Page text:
In July 2015 I was blessed to be appointed the new rabbi at Congregation Shirat Hayam of the North Shore (outside Boston, MA). The decisive factor in accepting this position was the testimonies I heard during Shabbat kiddush luncheon.
- I came to Shirat Hayam for a bat mitzvah seven years ago. I hadn’t belonged to a synagogue in years, but after the service I turned to my wife and said: “we have to come back next week.” I’ve been coming ever since. Now when I’m away from Shirat for Shabbat, I miss it.
- When my children were young, we belonged to a synagogue, because we wanted them to receive a Jewish education. It [being in shul] wasn’t [meaningful] for us [the parents]. A few months ago, my son brought me to Shabbat at Shirat. I’m embarrassed to say this, but I liked the services here. Now, after being away on vacation for a month, I told my wife: “first Saturday back, I’m going to Shirat.”
- I’m in my 40s. When I tell my friends that I go to temple every Shabbat, they’re flabbergasted.
What’s drawing these previously unaffiliated or unconnected Jews into Shabbat?
The philosophical underpinning of Shirat Hayam is radical hospitality. This spirit of welcoming begins with greeting guests and regulars inviting strangers to join them for the kiddush lunch. But it goes much deeper. Radical hospitality is our belief that if you enter Shirat Hayam with the fullness of your soul, rather than compromising yourself to fit into our Jewish box, then we will be enriched by our encounter with the full you. It’s a non-judgmental Judaism that celebrates presence, participation and intention.
To actualize our commitment to radical hospitality, we offer choices on Shabbat, each designed to enable an entrant, whether seeker or experienced practitioner, Jew or Gentile, to experience the blessing of a communal Shabbat experience. Our services begin with a choice of renewal or traditional shacharit services. Next, parallel to the Torah service, we offer yoga and Torah study (Nosh & Drash). Then, the community comes together for a healing service and sermon. Finally, the Hebrew school students fill the sanctuary for our closing Ruach Rally, an upbeat medley of Jewish songs to conclude the service. Afterwards, individuals and families break bread at the kiddush luncheon featuring a yogurt bar, salad bar, and typical bagel fare.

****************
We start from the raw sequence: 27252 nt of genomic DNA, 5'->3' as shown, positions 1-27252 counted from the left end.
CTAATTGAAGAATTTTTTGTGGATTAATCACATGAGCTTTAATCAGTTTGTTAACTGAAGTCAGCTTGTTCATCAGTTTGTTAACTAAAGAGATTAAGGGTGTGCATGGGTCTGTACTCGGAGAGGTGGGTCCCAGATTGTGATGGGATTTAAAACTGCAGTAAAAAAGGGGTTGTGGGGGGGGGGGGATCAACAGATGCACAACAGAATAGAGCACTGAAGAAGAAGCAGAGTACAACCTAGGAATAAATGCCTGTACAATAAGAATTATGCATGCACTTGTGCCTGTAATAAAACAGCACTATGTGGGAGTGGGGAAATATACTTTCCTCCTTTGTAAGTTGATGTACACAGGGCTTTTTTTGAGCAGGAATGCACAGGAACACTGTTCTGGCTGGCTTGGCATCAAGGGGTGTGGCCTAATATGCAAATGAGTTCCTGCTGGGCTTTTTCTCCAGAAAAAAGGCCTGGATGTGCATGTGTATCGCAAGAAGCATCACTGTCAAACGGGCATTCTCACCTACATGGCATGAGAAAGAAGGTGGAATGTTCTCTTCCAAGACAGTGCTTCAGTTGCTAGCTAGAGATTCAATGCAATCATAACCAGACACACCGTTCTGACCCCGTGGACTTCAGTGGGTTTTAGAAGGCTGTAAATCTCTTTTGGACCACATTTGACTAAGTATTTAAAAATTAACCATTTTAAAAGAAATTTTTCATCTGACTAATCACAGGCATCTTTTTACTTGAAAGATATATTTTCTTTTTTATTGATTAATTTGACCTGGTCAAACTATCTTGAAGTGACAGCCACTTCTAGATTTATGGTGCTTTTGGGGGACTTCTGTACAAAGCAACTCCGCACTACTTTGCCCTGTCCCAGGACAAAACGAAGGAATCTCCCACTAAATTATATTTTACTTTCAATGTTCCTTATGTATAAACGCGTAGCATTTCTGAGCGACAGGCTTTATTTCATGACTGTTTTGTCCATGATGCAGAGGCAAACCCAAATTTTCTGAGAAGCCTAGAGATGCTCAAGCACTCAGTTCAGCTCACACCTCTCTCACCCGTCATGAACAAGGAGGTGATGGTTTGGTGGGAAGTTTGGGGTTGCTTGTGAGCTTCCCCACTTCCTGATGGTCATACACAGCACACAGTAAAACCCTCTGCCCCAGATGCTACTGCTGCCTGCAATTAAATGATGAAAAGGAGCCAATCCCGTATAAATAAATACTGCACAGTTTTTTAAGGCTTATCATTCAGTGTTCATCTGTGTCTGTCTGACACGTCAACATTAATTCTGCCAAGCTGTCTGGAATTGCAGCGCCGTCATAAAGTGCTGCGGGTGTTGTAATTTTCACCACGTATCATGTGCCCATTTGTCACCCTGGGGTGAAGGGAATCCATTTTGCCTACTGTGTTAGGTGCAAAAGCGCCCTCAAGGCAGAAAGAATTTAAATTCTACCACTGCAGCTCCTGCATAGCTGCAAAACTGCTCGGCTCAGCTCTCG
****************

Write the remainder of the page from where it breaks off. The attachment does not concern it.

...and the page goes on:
Throughout the morning we host a Shabbat cafe, transforming our lobby into a casual meet-up area with coffee, tea, donuts, and fruit. And, if you’re homebound or out of area, you can connect via webcasting.
Over the course of the morning, people come and go. They stand-up and move from one venue to another. They pause to schmooze or grab a nosh. Looking at people’s participation, the traditional elements – traditional shacharit and Torah service – are the least compelling Shabbat experiences. In light of this and the belief that Shabbat is central to Jewish community, it behooves us to offer a breadth of choices that invite people into the communal Shabbat experience.
Beyond philosophical and structural considerations, one cannot underestimate the power of voice, music and melody to touch the spirit. From the opening renewal service to the closing Ruach Rally, our cantor, Elana Rozenfeld, ensures that the prayer components are joyful, transcendent, soul-stirring experiences.
This model of shabbat choice, or Synaplex™, was implemented by my predecessor, Rabbi Baruch HaLevi. Each component must be good and some moments must be excellent. To do this requires resources. We recruit great talent to lead yoga, drum during renewal, and teach Nosh & Drash. A technical engineer ensures sound and video quality. The greatest expense is the kiddush luncheon.
As Shirat Hayam enters its second decade, Synaplex™ is here to stay. Our near-term goals include: engaging new participants, infusing the Hebrew school with the radical hospitality, maximizing the spiritual capacity of our traditional shacharit and Torah service, and fully funding Synaplex™ through donations. This model of high-quality choices creates a powerful communal shabbat practice in service of Shirat Hayam’s mission: To enhance accessibility to a Jewish experience that animates our lives with blessing and joy, purpose and cadence.
Rabbi Michael Ragozin is the rabbi of Congregation Shirat Hayam of the North Shore. Ordained by JTS in 2008, Michael is a Gladstein Fellow in Entrepreneurial Judaism and an alumnus of the Clergy Leadership Incubator (CLI)-Cohort 1 at Clal.
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